from individual to individual according to the personal
associations of each, varies, indeed, from time to
time in a single individual’s consciousness as
his experiences mold him and his moods change.
To be sure, there are socially accepted feeling-tones,
or ranges of feeling-tone, for many words over and
above the force of individual association, but they
are exceedingly variable and elusive things at best.
They rarely have the rigidity of the central, primary
fact. We all grant, for instance, that storm
, and hurricane
, quite aside from
their slight differences of actual meaning, have distinct
feeling-tones, tones that are felt by all sensitive
speakers and readers of English in a roughly equivalent
, we feel, is a more general and
a decidedly less “magnificent” word than
the other two; tempest
is not only associated
with the sea but is likely, in the minds of many, to
have obtained a softened glamour from a specific association
with Shakespeare’s great play; hurricane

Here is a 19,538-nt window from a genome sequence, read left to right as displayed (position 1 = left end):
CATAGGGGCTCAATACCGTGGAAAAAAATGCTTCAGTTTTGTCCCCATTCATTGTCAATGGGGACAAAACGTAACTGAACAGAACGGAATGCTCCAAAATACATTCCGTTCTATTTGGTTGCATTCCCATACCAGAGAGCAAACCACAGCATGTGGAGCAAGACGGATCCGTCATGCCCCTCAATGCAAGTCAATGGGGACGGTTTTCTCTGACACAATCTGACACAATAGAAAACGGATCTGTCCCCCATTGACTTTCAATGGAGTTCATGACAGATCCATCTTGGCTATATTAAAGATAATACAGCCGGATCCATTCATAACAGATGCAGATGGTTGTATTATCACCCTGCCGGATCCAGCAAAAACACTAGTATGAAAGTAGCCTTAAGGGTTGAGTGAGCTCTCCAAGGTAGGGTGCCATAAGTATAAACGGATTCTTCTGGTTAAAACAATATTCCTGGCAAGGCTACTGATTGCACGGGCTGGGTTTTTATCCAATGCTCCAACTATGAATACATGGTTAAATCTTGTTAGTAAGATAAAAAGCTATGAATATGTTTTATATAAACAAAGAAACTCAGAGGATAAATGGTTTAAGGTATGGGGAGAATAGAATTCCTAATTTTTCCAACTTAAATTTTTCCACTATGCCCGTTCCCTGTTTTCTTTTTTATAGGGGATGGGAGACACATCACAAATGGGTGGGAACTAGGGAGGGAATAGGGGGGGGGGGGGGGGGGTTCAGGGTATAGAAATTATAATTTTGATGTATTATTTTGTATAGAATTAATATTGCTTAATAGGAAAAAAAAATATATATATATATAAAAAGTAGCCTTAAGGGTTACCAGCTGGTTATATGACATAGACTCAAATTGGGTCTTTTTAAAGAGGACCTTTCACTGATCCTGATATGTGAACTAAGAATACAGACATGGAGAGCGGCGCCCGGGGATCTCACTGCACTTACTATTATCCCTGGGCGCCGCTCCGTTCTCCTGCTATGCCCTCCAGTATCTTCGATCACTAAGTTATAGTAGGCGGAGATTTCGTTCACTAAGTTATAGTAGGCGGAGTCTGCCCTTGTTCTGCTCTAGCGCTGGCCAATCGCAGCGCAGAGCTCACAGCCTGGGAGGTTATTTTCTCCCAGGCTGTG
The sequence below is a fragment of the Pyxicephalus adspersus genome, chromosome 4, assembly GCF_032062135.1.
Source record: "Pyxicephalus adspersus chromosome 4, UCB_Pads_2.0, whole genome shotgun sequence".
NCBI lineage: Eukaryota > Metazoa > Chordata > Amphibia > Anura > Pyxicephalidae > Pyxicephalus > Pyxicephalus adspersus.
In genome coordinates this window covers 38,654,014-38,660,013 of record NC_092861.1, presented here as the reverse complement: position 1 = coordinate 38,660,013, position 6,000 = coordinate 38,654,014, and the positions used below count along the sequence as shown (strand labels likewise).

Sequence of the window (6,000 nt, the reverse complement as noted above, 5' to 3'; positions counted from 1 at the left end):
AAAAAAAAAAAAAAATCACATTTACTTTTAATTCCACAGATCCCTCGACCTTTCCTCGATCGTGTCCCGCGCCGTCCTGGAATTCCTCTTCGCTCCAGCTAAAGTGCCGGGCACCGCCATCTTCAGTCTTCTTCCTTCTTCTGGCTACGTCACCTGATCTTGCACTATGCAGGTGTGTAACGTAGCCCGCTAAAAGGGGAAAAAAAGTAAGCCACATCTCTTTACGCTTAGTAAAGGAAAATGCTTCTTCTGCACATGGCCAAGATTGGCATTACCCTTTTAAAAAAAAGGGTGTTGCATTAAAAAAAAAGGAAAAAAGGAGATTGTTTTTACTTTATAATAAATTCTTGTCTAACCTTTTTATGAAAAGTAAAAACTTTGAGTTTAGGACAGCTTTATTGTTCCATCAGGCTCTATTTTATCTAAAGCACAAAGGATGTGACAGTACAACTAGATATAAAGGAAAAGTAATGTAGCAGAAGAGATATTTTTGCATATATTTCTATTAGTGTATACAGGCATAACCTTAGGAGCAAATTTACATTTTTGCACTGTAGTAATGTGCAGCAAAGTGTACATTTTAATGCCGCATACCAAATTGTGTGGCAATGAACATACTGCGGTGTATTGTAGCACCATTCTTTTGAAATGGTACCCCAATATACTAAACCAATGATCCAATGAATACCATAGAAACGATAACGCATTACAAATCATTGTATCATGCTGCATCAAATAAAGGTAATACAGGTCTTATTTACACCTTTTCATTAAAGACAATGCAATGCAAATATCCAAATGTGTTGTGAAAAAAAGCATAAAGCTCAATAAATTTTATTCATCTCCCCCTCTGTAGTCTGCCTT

has a greater forthrightness, a directer ruthlessness
than its synonyms. Yet the individual’s
feeling-tones for these words are likely to vary enormously.
To some tempest
“soft,” literary words, the simpler storm
having a fresh, rugged value which the others do not
possess (think of storm and stress
we have browsed much in our childhood days in books
of the Spanish Main, hurricane
is likely to
have a pleasurably bracing tone; if we have had the
misfortune to be caught in one, we are not unlikely
to feel the word as cold, cheerless, sinister.
[Footnote 9: E.g., the brilliant Dutch writer,
Jac van Ginneken.]
The feeling-tones of words are of no use, strictly
speaking, to science; the philosopher, if he desires
to arrive at truth rather than merely to persuade,
finds them his most insidious enemies. But man
is rarely engaged in pure science, in solid thinking.
Generally his mental activities are bathed in a warm
current of feeling and he seizes upon the feeling-tones
of words as gentle aids to the desired excitation.
They are naturally of great value to the literary artist.
It is interesting to note, however, that even to the
artist they are a danger. A word whose customary
feeling-tone is too unquestioningly accepted becomes
a plushy bit of furniture, a cliche. Every
now and then the artist has to fight the feeling-tone,
to get the word to mean what it nakedly and conceptually
should mean, depending for the effect of feeling on
the creative power of an individual juxtaposition of
concepts or images.
THE SOUNDS OF LANGUAGE